3:20pm 18/05/2023
Towards more constructive UK-China relations for Indo-Pacific stability, prosperity
By:James Cleverly 

The world’s economic and political center of gravity is increasingly shifting towards the Indo-Pacific. That’s why in my recent keynote speech on China, I highlighted the need to deepen the UK’s cooperation and alignment with friends and partners in this critical region.

China is of even greater historical, geographic and economic significance to the countries of Southeast Asia. Its role as a source of economic growth, its historic ties with much of Southeast Asia and strong people-to-people links are a part of this region’s modern success story.

We also realize that growing geopolitical tensions bring greater concern for the future stability and prosperity of Southeast Asia.

So, let me be clear about the UK’s position: while our approach to China must protect our national security and align with our friends, we will engage and trade with China where our interests converge.

Whatever our differences with China, we do not live in a world in which whatever is gained by one side is lost by the other.

We understand that China’s gain can also be this region’s gain. And we are acutely aware that no significant global or regional problem – from climate change to pandemic prevention and economic instability – can be solved without China.

Our goal is not to isolate China. It is in no one’s interest to declare a new Cold War.

A prosperous and peaceful China – living up to responsibilities that are commensurate to its size and history – is good for the UK, the region and the world.

We want a constructive and beneficial relationship with China.

Only this month I met Vice President Han Zheng to discuss working together on climate change, economic ties and people-to-people links.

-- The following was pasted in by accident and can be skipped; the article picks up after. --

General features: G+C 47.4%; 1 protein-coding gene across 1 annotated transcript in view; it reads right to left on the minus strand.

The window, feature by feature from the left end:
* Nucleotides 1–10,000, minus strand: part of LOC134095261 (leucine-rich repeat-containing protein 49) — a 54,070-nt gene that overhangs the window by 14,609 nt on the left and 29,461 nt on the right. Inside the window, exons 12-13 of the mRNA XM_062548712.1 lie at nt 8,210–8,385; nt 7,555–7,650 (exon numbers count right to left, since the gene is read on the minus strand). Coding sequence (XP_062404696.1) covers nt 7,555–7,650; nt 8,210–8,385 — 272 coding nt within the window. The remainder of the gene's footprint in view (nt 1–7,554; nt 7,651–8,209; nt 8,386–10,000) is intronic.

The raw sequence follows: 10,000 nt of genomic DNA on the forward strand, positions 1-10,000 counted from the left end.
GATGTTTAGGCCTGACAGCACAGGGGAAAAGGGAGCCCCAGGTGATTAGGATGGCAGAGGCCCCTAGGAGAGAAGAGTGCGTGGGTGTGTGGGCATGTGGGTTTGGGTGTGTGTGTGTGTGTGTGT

But we should also be clear about where we, and our friends in the Indo-Pacific, disagree with China.

Peaceful co-existence with China has to begin with respecting fundamental laws and institutions, including the UN Charter.

As we see new Chinese military bases appearing in the South China Sea and beyond, we should ask: What is it all for? Why is China making this colossal military investment?

The UK and Asean are committed to international law, in particular the UN Convention on the Law of the Sea (UNCLOS).

We are open and transparent about our aims and activity. It is in the interests of China, also a party to UNCLOS, to be open about the intent behind its military expansion.

Transparency is in everyone’s interests and secrecy can only increase the risk of tragic miscalculation.

A war across the Taiwan Strait would not only be a human tragedy. It would destroy world trade worth $2.6 trillion, according to Nikkei Asia.

No country could shield itself from the repercussions of this catastrophic blow to the global economy. So it is important that no party takes unilateral action to change the status quo.

And when the United Nations finds that China’s mass incarceration of Muslims in Xinjiang, often for doing nothing more than observing their religion, may constitute “crimes against humanity”, then our revulsion is shared across the world.

Peaceful co-existence with China has to begin with respecting fundamental laws and institutions, including the UN Charter, which protects every country against invasion.

By attacking Ukraine, Russia has provided an object lesson in how a UN member should not behave.

Vladimir Putin has also trampled upon China’s own stated principles of non-interference and respect for sovereignty.

A powerful and responsible nation cannot simply abstain when this happens, or draw closer to the aggressor.

The UK believes that in order to bolster our relationships with partners in Southeast Asia, we must carefully listen to other countries’ perspectives.

We understand that in a globally integrated region committed to peace, prosperity and development, no country wishes to “pick sides.”

Compelling countries to do so would represent a willful misunderstanding of Southeast Asia’s complex – and often beneficial – relationship with China.

Deeper UK links with the countries of the Indo-Pacific are here to stay. Our accession to CPTPP will integrate our economies ever more closely.

Let us work together to reinforce a dynamic and open Southeast Asia which determines its own future and in which all can thrive.

(James Cleverly is the Foreign Secretary of the United Kingdom.)


James Cleverly


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